Trust Admits Liability After Lawyers Challenge Internal Report Which Ruled Hospital Was Not To Blame For One-Year-Old’s Death
A grieving father has criticised an NHS Trust which ruled that hospital staff were not to blame for his son’s death, until he instructed expert medical negligence lawyers at Irwin Mitchell who exposed a series of fatal failings.
Taufiqul Karim Suhrid, 44, from Ilford, lost his son Tahmeed, aged just 20 months and 28 days, on December 10, 2013 following failures by staff at Royal London Hospital to diagnose an obstruction to his bowel.
Taufiqul instructed expert medical negligence lawyers at Irwin Mitchell to investigate Tahmeed’s care under Royal London Hospital after becoming concerned that a letter from Bart’s Health NHS Trust said that the toddler’s death was not as a result of substandard treatment.
The paediatric consultants working with the family’s legal team identified a series of failings, including not realising a feeding tube incorrectly fitted; something which led to Tahmeed suffering 10 months of pain, vomiting and diarrhoea before his eventual death.
Irwin Mitchell set out the catalogue of errors in a letter to the Trust dated April 26 this year. Within weeks the Trust admitted “that the treatment of Tahmeed in this instance, fell below the standards to be expected which contributed materially to the death” and agreed to settle the case with the family out-of-court for a five-figure sum.
Taufiqul said: “There is no settlement in the world that can make up for losing a child. All we have ever wanted was the truth about what happened to Tahmeed, but we have been fobbed off at every turn.
“NHS Trusts need to be open, transparent and accountable. Without honesty and accountability lessons cannot be learned and other children could lose their lives as Tahmeed did.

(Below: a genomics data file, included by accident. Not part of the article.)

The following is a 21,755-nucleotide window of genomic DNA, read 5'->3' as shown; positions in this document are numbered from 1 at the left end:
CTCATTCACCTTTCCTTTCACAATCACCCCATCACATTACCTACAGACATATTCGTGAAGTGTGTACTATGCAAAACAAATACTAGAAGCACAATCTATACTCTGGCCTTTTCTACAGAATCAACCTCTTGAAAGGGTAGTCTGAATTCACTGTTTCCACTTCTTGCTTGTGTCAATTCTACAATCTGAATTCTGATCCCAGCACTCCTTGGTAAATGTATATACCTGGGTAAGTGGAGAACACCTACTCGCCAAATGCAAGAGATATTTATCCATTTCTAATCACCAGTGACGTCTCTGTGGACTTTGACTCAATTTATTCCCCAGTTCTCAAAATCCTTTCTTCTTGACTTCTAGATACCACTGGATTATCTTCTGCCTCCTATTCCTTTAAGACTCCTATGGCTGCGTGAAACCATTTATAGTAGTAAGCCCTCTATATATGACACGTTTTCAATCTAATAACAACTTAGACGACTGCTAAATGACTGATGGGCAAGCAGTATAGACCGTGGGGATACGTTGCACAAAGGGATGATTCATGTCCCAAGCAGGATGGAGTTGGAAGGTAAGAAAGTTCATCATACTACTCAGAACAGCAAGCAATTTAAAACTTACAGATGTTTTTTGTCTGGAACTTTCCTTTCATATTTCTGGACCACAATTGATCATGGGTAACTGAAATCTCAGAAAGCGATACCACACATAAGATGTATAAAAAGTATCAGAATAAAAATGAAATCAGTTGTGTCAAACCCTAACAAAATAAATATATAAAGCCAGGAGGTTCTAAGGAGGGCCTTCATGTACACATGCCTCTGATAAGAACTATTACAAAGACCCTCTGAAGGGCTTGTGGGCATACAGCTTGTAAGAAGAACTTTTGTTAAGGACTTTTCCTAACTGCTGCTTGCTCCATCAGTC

“Our victory is bittersweet. While we now know what happened and can hopefully now change the outcomes for other children, nothing can change what has happened to Tahmeed. Nothing can bring him back.
“I now just hope that the Trust can learn from this experience and implement the changes to ensure that no other family suffers as we have.”
Expert Opinion“Much of Tahmeed’s short life was spent in hospital, needlessly in pain and distress. He was so small and vulnerable but was let down by those whose job it was to help him.
“Tahmeed’s family have had to endure three agonising years of denials from Bart’s Health NHS Trust. It was only when the family instructed Irwin Mitchell that the Trust finally admitted the failings which led to Tahmeed’s death, something which has only added to the family’s already unbearable grief.
“NHS Trusts have a duty to be open and transparent about their mistakes so that they and other Trusts can learn from them and prevent future loss of life. That the family had to launch a legal battle simply to know the truth shows that there is much to be learned from Tahmeed’s death.” Lauren Hurney - Partner
Tahmeed was born prematurely on March 12, 2012 weighing just 3.3lbs and suffering from respiratory distress syndrome and abdominal distension - caused when substances, such as gas or fluid, accumulate in the abdomen causing it to expand beyond its normal size.
On January 11 the following year, Tahmeed was fitted with a feeding tube that passes through the skin of the abdomen and into the stomach which allows liquid food, fluids, and medication to be fed directly into the stomach. But a flange – a part of the feeding tube designed to keep the internal section in place – caused an obstruction in Tahmeed’s bowel.
For 10 months Tahmeed was frequently sick and suffered constant diarrhoea – at one point vomiting faecal matter.
The obstruction went unnoticed until just two days before his death when surgeons removed the feeding tube and repaired two holes to the small intestine. But Tahmeed was in pain and distress following the surgery and struggled to breathe.
The following day doctors noted that his surgical wound was oozing green-brown fluid and a decision was made to give Tahmeed an emergency laparotomy. During the procedure surgeons realised Tahmeed’s bowel was perforated and his abdominal cavity had become grossly contaminated with faecal matter and needed to be washed out.
Following the two-hour surgery, Tahmeed was transferred to the paediatric intensive care unit but never recovered. He suffered a cardiac arrest and despite 45 minutes of resuscitation attempts, he died at 2.50pm.